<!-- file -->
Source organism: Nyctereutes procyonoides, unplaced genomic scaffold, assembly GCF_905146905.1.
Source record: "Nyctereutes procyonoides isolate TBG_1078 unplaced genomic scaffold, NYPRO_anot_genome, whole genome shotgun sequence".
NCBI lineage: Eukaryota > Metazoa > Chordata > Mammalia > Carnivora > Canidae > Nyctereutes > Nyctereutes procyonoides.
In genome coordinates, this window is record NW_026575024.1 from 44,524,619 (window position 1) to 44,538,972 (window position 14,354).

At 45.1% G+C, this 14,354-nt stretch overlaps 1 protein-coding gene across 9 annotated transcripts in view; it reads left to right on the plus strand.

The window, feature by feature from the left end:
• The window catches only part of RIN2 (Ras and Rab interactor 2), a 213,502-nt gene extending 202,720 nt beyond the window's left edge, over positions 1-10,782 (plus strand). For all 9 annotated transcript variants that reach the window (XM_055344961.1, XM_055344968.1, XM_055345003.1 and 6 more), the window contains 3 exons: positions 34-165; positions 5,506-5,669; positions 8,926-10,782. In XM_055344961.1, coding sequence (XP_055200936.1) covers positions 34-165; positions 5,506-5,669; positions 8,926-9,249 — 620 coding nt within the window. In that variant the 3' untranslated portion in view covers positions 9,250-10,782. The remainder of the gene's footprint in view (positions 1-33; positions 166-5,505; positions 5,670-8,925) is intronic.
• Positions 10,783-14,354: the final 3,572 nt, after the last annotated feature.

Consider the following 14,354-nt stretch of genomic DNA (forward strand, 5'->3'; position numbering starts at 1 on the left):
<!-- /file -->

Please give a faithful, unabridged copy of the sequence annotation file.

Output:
Source organism: Nyctereutes procyonoides, unplaced genomic scaffold, assembly GCF_905146905.1.
Source record: "Nyctereutes procyonoides isolate TBG_1078 unplaced genomic scaffold, NYPRO_anot_genome, whole genome shotgun sequence".
NCBI lineage: Eukaryota > Metazoa > Chordata > Mammalia > Carnivora > Canidae > Nyctereutes > Nyctereutes procyonoides.
In genome coordinates, this window is record NW_026575024.1 from 44,524,619 (window position 1) to 44,538,972 (window position 14,354).

At 45.1% G+C, this 14,354-nt stretch overlaps 1 protein-coding gene across 9 annotated transcripts in view; it reads left to right on the plus strand.

The window, feature by feature from the left end:
• The window catches only part of RIN2 (Ras and Rab interactor 2), a 213,502-nt gene extending 202,720 nt beyond the window's left edge, over positions 1-10,782 (plus strand). For all 9 annotated transcript variants that reach the window (XM_055344961.1, XM_055344968.1, XM_055345003.1 and 6 more), the window contains 3 exons: positions 34-165; positions 5,506-5,669; positions 8,926-10,782. In XM_055344961.1, coding sequence (XP_055200936.1) covers positions 34-165; positions 5,506-5,669; positions 8,926-9,249 — 620 coding nt within the window. In that variant the 3' untranslated portion in view covers positions 9,250-10,782. The remainder of the gene's footprint in view (positions 1-33; positions 166-5,505; positions 5,670-8,925) is intronic.
• Positions 10,783-14,354: the final 3,572 nt, after the last annotated feature.

Consider the following 14,354-nt stretch of genomic DNA (forward strand, 5'->3'; position numbering starts at 1 on the left):